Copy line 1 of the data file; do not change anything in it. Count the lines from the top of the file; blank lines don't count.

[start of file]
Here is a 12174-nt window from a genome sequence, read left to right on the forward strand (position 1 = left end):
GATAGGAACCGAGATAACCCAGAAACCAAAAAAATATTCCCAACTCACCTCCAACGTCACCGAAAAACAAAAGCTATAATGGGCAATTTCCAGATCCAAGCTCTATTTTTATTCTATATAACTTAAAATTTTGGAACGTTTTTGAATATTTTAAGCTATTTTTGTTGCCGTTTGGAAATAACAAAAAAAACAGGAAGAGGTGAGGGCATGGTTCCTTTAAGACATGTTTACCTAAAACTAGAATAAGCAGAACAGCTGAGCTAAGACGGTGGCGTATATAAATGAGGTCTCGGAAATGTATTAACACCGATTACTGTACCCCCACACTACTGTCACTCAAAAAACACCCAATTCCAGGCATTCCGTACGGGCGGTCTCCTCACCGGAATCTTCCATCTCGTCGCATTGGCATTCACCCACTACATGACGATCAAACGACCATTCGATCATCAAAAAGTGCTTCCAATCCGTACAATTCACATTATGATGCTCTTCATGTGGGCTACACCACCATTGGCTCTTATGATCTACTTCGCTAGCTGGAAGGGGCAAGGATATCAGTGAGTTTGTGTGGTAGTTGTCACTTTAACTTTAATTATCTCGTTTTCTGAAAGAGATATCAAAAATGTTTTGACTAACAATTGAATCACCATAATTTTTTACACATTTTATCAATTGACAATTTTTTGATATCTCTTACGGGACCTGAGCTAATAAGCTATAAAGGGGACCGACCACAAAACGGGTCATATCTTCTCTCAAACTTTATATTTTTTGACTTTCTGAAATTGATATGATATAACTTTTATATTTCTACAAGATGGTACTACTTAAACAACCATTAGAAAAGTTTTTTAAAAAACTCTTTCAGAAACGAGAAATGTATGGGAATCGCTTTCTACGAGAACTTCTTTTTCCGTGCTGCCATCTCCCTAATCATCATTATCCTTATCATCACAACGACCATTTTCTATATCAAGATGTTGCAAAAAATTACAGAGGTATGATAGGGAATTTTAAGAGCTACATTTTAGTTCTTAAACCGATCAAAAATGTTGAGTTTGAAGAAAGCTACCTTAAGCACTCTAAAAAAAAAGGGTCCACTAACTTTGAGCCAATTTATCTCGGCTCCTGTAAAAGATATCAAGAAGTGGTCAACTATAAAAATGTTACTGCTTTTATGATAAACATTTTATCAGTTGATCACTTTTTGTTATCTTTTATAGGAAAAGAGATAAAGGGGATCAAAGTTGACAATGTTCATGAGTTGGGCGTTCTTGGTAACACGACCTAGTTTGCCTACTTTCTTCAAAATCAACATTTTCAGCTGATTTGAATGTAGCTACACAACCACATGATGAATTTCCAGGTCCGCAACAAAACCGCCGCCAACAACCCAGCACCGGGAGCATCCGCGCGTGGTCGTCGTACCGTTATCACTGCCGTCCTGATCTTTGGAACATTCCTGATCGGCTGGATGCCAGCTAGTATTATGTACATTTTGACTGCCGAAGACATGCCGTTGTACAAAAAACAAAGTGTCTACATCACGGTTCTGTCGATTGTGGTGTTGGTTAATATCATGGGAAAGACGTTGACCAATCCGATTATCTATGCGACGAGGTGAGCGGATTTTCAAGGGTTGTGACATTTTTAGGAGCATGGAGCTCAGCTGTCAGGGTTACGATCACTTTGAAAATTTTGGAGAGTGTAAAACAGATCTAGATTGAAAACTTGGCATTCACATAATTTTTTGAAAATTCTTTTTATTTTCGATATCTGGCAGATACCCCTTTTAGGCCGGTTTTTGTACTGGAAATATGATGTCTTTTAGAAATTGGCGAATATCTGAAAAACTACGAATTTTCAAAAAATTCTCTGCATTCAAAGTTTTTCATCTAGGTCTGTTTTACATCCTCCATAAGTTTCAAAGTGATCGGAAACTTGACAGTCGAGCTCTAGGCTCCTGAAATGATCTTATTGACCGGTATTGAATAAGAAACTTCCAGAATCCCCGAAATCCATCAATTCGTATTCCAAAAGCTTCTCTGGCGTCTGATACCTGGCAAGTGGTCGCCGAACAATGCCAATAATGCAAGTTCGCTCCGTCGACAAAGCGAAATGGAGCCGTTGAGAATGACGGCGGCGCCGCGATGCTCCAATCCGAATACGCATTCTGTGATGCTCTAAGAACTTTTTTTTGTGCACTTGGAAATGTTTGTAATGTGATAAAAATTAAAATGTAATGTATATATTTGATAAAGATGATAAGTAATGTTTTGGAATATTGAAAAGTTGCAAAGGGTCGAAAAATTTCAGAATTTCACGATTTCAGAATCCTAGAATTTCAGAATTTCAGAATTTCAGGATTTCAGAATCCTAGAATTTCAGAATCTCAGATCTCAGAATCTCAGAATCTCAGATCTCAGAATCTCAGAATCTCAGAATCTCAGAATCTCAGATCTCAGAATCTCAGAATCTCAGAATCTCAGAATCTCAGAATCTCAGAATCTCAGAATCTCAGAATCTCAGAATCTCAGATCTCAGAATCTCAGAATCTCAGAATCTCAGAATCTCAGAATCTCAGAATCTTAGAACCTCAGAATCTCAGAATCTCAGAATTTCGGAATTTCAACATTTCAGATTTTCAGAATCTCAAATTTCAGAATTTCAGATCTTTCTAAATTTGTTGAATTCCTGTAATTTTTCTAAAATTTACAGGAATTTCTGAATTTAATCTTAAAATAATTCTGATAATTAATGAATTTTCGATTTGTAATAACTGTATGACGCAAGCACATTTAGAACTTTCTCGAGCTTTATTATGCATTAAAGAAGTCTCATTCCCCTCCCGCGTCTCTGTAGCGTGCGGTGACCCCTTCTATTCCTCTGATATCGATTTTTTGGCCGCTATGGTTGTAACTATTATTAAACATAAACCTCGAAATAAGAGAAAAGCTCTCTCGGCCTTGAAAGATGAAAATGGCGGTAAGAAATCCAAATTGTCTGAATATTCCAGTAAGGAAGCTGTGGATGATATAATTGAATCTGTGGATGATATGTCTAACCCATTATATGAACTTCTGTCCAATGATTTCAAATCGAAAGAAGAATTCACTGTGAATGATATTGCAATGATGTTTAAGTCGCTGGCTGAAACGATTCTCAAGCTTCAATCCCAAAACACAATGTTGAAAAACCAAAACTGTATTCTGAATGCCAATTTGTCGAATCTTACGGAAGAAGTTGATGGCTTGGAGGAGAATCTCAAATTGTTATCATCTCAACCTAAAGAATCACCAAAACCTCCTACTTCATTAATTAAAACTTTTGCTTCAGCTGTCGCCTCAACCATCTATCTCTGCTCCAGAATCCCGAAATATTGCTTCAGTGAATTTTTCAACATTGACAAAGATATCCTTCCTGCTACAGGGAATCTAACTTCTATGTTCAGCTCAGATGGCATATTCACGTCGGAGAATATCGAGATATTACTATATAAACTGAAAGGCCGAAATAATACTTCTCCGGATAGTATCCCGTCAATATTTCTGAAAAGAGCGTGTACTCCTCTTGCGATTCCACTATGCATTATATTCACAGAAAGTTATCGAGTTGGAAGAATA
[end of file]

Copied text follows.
Here is a 12174-nt window from a genome sequence, read left to right on the forward strand (position 1 = left end):